President Donald Trump, left, listens as FEMA Administrator Brock Long, center, talks about Hurricane Florence in the Oval Office of the White House in Washington, Tuesday, Sept. 11, 2018. Homeland Security Secretary Kirstjen Nielsen listens at right. (AP Photo/Susan Walsh)

The Latest: Trump says Puerto storm response 'unappreciated'

September 12, 2018 - 7:39 am

WASHINGTON (AP) — The Latest on President Donald Trump's view of the government's response to hurricanes (all times local):

7:30 a.m.

President Donald Trump says the U.S. government is ready for Hurricane Florence and he's rejecting criticism of the response to last year's Hurricane Maria in Puerto Rico, where thousands of people died.

Trump tweeted Wednesday, "We got A Pluses for our recent hurricane work in Texas and Florida (and did an unappreciated great job in Puerto Rico, even though an inaccessible island with very poor electricity and a totally incompetent Mayor of San Juan)."

He says, "We are ready for the big one that is coming!"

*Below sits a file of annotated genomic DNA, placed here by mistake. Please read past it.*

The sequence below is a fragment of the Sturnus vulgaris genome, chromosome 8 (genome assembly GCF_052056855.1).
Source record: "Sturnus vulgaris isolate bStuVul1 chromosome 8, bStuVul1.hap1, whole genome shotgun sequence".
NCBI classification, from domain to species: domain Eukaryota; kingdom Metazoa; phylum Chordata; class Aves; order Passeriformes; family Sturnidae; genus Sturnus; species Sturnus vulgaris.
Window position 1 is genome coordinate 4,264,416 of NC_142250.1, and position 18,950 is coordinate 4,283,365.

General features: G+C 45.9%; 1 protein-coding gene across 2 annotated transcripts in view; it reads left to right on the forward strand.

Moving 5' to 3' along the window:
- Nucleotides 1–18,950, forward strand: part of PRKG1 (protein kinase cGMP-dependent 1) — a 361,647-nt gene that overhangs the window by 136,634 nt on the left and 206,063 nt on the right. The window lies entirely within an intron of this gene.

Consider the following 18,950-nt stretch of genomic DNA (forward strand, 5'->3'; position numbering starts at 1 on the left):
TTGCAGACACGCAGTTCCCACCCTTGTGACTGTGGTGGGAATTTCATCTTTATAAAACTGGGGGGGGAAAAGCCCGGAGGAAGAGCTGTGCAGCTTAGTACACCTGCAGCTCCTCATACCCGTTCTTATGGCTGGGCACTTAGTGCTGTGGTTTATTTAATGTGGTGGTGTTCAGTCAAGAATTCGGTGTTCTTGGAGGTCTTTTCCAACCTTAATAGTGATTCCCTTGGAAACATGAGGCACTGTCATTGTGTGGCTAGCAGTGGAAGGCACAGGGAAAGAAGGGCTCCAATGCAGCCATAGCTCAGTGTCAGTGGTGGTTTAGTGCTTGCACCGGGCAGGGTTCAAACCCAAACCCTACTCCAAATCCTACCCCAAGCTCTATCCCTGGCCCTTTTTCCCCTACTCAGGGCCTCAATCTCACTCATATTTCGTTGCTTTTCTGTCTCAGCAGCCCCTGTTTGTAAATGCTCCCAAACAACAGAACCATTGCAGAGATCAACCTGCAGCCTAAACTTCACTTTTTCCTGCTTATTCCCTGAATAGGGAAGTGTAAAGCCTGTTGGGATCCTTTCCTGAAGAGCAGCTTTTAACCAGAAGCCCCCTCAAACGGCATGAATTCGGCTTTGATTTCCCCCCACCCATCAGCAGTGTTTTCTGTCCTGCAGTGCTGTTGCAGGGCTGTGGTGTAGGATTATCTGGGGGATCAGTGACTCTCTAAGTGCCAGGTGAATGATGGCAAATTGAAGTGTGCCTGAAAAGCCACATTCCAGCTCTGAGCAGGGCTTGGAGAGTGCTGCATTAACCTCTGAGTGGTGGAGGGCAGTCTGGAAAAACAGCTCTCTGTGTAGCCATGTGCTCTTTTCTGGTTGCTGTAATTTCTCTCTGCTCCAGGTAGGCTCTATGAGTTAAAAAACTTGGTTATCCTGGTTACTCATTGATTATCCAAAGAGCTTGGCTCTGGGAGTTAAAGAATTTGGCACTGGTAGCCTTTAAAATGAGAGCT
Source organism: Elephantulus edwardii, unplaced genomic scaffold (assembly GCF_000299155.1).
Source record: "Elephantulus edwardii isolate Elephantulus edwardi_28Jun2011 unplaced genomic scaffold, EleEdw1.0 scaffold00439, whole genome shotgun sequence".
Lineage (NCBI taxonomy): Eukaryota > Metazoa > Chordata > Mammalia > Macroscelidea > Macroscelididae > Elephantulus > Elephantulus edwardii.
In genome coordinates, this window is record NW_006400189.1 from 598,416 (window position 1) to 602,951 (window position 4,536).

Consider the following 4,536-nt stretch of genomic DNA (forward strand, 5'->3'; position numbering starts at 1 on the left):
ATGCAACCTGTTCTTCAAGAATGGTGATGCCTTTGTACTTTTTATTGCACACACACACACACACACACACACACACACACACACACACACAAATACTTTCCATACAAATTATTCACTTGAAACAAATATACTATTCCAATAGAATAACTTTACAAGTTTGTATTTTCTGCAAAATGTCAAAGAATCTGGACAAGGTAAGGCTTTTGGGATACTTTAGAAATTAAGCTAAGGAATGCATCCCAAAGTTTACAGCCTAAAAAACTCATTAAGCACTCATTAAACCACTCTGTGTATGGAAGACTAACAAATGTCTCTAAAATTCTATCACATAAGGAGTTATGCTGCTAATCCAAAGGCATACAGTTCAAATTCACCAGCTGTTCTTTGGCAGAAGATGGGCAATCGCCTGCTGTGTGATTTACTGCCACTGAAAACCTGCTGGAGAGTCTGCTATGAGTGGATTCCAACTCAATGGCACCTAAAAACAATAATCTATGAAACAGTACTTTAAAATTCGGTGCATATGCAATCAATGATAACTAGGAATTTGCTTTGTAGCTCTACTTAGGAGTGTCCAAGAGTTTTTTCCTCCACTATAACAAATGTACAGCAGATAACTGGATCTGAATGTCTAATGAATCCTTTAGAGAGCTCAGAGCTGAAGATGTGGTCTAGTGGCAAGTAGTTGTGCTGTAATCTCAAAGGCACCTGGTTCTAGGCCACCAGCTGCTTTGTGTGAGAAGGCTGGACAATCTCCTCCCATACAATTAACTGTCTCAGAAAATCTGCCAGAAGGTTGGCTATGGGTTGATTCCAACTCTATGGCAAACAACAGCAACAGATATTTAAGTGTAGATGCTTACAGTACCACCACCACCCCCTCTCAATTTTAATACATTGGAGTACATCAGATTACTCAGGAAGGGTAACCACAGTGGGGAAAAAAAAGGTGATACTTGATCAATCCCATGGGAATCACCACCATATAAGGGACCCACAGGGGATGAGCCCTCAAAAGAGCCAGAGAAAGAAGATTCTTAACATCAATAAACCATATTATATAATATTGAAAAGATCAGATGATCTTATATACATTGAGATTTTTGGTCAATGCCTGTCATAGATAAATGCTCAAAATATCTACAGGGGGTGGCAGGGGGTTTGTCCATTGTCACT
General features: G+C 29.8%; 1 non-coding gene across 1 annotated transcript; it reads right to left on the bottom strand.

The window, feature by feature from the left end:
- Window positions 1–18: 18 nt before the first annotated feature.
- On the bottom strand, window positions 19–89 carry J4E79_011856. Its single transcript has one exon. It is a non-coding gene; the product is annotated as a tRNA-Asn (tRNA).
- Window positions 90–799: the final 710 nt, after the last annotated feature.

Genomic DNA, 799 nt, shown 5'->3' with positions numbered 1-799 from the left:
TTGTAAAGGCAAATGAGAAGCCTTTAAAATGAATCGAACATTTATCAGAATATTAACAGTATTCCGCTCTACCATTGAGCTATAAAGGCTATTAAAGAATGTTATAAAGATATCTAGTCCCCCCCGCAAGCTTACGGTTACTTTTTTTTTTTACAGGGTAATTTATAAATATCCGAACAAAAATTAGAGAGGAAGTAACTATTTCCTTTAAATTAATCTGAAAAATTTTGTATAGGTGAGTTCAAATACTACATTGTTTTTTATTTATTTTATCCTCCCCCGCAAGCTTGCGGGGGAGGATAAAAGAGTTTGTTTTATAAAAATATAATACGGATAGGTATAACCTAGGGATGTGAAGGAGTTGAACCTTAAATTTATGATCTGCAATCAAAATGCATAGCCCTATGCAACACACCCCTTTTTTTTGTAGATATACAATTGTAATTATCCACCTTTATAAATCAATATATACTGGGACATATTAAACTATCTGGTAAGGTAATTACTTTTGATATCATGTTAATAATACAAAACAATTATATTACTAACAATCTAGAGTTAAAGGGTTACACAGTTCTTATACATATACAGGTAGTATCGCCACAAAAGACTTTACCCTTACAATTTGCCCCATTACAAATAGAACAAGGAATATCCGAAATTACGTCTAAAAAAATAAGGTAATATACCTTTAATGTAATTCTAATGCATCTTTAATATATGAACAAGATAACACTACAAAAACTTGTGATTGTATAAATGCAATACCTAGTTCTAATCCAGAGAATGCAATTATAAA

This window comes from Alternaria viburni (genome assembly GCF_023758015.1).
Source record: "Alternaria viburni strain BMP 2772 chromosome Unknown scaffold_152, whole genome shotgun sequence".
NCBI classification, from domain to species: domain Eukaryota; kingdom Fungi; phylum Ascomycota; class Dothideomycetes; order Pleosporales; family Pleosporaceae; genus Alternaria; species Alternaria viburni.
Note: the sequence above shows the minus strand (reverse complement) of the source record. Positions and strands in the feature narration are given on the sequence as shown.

Florence is nearing the Carolina coast with powerful winds and drenching rain.

Trump calls the government's response in Puerto Rico "successful" even though a federal report shows 2,975 people died.

San Juan's mayor blames Trump for delays in getting supplies and money to the island.


1:10 a.m.

President Donald Trump is calling the U.S. government's response to Hurricane Maria in Puerto Rico "incredibly successful" even though a recent federal report found that nearly 3,000 people died.

Trump said Tuesday during a briefing on a Category 4 hurricane approaching the Eastern Seaboard that last year's hurricane in Puerto Rico was the "hardest one by far" because it happened on an island.

But his comments come weeks after Puerto Rico's governor raised the U.S. territory's official death toll from Hurricane Maria from 64 to 2,975.

Trump was asked about his administration's handling of last year's storm in Puerto Rico as the government prepares for the impact of Hurricane Florence.

Hurricane Maria hit on Sept. 20, 2017, and is estimated to have caused $100 billion in damage.

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